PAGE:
The Good Shepherd

The parable of the lost sheep is one of the most famous parables in the Gospels. Have you ever heard the Moses-version of the parable?

A shepherd tending his flock (Photo: Cropped from image by Kamil Rejczyk, on Flickr. Attribution 2.0 Generic (CC BY 2.0))

Shemot

Regular Shabbat Readings

Read / Listen to these Portions

  • Shemot (שמות | Names)
  • Torah: Exodus 1:1-6:1
  • Haftarah: Isaiah 27:6-28:13, 29:22-23
  • Gospel: Matthew 2:1-12

Note: The regular readings are often interrupted with special readings on Jewish holidays, special Sabbaths, and Rosh Chodesh. Refer to the annual Torah Portion schedule for these special portions.

Portion Outline

  • Torah
    • Exodus 1:1 | Introduction
    • Exodus 1:8 | The Israelites Are Oppressed
    • Exodus 2:1 | Birth and Youth of Moses
    • Exodus 2:11 | Moses Flees to Midian
    • Exodus 3:1 | Moses at the Burning Bush
    • Exodus 3:13 | The Divine Name Revealed
    • Exodus 4:1 | Moses' Miraculous Power
    • Exodus 4:18 | Moses Returns to Egypt
    • Exodus 5:1 | Bricks without Straw
    • Exodus 6:1 | Israel's Deliverance Assured
  • Prophets
    • Isaiah 26:1 | Judah's Song of Victory
    • Isaiah 27:1 | Israel's Redemption
    • Isaiah 28:1 | Judgment on Corrupt Rulers, Priests, and Prophets

Portion Summary

Shemot (שמות) is both the title for the second book from the scroll of the Torah and the title of the first Torah portion therein. Shemot means "names." The English-speaking world calls this book Exodus. The Hebrew title for the book comes from the opening phrase of the book: "Now these are the names (shemot) of the sons of Israel who came to Egypt with Jacob" (Exodus 1:1).

The English name Exodus comes from the Septuagint (LXX), the Greek translation of the Hebrew Bible. The Greek title for the book is Exodus Aigyptou, which translates as "Departure from Egypt." The name Exodus is an abbreviated form of that title. Exodus means "departure." The book of Exodus tells the story of the children of Israel enslaved in Egypt and their miraculous redemption through the hand of Moses, the story of the giving of the Torah at Mount Sinai, the construction of the golden calf and the construction of the Tabernacle.

As we study the first week's reading from the book of Exodus, we find the children of Israel in slavery. It seems at first that the God of their forefathers has forgotten them. But God has not forgotten His promises. He remembers His promises to Abraham, Isaac and Jacob and brings a Redeemer to their children's children, for the sake of His name, with love.


Now Moses was pasturing the flock of Jethro his father-in-law, the priest of Midian; and he led the flock to the west side of the wilderness and came to Horeb, the mountain of God. (Exodus 3:1)

After fleeing Egypt, Moses spent forty years shepherding sheep. The Scriptures frequently compare Israel to a flock. She is the flock of the LORD. Her leaders are her shepherds, appointed by her ultimate Shepherd, the LORD Himself: “You led your people like a flock by the hand of Moses and Aaron” (Psalm 77:20). “Oh, give ear, Shepherd of Israel, you who lead Joseph like a flock” (Psalm 80:1).

Israel’s greatest leaders herded sheep. Abraham, Isaac, and Jacob followed the flocks. David shepherded over his father’s flocks. Moses proved himself worthy to shepherd Israel by faithfully taking care of his father-in-law’s flocks:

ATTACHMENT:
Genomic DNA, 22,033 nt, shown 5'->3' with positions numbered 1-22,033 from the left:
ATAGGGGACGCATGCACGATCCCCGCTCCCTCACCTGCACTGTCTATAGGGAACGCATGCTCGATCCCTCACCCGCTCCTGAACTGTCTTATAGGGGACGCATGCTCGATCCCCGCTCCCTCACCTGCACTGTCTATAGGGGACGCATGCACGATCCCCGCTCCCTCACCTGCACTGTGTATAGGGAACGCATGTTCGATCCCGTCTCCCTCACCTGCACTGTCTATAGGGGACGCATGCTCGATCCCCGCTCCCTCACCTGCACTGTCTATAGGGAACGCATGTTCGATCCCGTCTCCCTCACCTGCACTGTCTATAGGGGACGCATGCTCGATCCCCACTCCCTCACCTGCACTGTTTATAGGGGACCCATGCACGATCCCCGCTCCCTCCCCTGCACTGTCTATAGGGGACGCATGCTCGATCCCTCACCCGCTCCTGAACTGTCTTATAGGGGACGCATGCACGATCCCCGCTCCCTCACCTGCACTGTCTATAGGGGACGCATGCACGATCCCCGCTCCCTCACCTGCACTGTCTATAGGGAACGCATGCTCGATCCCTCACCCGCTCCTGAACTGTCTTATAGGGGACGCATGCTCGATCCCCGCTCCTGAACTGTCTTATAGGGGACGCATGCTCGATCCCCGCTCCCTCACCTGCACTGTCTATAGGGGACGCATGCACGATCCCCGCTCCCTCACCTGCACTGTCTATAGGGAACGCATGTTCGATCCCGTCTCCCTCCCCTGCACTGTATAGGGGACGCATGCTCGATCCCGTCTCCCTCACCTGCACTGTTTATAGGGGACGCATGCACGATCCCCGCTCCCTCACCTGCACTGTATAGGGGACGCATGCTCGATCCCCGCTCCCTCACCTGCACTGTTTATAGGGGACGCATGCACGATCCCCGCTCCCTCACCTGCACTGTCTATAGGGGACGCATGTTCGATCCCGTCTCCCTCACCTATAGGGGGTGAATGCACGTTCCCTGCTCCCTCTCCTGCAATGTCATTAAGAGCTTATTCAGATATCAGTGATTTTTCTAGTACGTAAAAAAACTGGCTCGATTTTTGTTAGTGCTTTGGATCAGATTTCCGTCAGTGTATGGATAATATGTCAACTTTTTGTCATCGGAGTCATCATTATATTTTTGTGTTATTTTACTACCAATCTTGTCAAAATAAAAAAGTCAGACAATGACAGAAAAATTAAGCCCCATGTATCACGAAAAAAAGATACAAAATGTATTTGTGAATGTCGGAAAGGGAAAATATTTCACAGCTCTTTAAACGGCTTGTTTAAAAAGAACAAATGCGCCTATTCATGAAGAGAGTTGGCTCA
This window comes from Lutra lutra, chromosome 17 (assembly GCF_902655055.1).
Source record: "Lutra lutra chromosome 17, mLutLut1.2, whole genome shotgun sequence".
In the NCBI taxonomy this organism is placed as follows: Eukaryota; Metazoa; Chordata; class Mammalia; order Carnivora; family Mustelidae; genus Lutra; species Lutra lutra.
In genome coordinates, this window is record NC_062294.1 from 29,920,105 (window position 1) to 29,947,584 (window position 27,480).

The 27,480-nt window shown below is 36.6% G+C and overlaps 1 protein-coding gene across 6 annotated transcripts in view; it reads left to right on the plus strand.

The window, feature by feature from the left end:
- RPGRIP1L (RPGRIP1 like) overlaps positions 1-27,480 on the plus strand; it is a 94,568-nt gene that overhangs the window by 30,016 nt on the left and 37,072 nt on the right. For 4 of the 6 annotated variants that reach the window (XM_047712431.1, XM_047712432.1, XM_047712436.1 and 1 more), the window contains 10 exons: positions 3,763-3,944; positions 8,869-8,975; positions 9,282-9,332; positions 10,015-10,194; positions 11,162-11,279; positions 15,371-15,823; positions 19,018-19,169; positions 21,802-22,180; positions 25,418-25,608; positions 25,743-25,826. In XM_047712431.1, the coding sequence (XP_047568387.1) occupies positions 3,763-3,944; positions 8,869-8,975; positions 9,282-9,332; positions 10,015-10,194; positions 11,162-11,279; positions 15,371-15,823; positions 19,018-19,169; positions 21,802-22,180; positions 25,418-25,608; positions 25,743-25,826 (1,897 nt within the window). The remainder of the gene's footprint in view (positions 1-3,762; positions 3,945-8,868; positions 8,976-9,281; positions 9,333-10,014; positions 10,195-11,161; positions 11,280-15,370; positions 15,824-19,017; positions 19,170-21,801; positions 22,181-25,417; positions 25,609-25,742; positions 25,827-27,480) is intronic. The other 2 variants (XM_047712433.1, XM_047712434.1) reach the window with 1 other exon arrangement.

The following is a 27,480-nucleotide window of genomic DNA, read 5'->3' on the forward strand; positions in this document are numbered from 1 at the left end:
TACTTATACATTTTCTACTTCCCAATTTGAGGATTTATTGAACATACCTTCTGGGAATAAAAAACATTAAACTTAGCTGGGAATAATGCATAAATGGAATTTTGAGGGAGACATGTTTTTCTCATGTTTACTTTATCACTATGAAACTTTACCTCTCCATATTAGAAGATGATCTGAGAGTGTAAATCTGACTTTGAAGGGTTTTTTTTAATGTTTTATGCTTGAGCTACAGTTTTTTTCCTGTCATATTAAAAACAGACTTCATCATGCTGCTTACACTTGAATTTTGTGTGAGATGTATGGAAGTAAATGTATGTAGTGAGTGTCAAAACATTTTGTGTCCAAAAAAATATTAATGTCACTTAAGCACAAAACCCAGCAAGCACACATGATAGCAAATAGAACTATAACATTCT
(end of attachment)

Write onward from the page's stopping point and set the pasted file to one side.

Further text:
Moses our teacher, peace be upon him, was tending the flock of Jethro in the wilderness when a little kid escaped from him. He ran after it until it reached a shady place … and the kid stopped to drink. When Moses approached it, he said, “I did not know you ran away because of thirst, you must be weary.” So he placed the kid on his shoulder and walked away. Thereupon God said: “Because you have mercy in leading the flock of a mortal, you will surely tend my flock, Israel.” (Shemot Rabbah 2:2)

The Scriptures also refer to the Messiah as a shepherd over the flock of Israel: “My servant David will be king over them, and they will all have one shepherd” (Ezekiel 37:24). Yeshua saw Himself, like Moses, as the Good Shepherd over the flock of Israel. He undertook a mission seeking the lost sheep of Israel: the sinners and backslidden among the Jewish people of His day. The parables of John 10 further illustrate the messianic role of the shepherd over Israel. The disciple Peter said, “For you were continually straying like sheep, but now you have returned to the Shepherd and Guardian of your souls” (1 Peter 2:25).

Join the Conversation:

FFOZ Friends are individuals, families, or congregations who resonate with the mission and vision of First Fruits of Zion and contribute financially towards reaching our ministry objectives.

Become a Friend!


More from Shemot

Torah Portions Library

Unlock all the portion library articles: sign in,
or join our Core community »


Share this Teaching

Starting in September 2018, we will launch a whole new way to do Torah Club. Get past shallow teaching, understand your Bible, and know Jesus better. Torah Club is where disciples gather together and learn to master the Bible from a historical Jewish perspective and apply its timeless truths to their lives.

Learn More


Get the Email Newsletter

The Weekly eDrash

Get inspirational teachings on the Torah Portions delivered to your inbox free every week. Insightful commentary from Genesis to Deuteronomy!

EMAIL NEWSLETTER SIGN UP


Related Commentary

Torah Portions Library

Unlock all the portion library articles: sign in, or join our Core community »


© 2018 First Fruits of Zion, Inc., All Rights Reserved

FOLLOW US ON

First Fruits of Zion

© 2018, All Rights Reserved

Copyright Privacy Contact Help Donate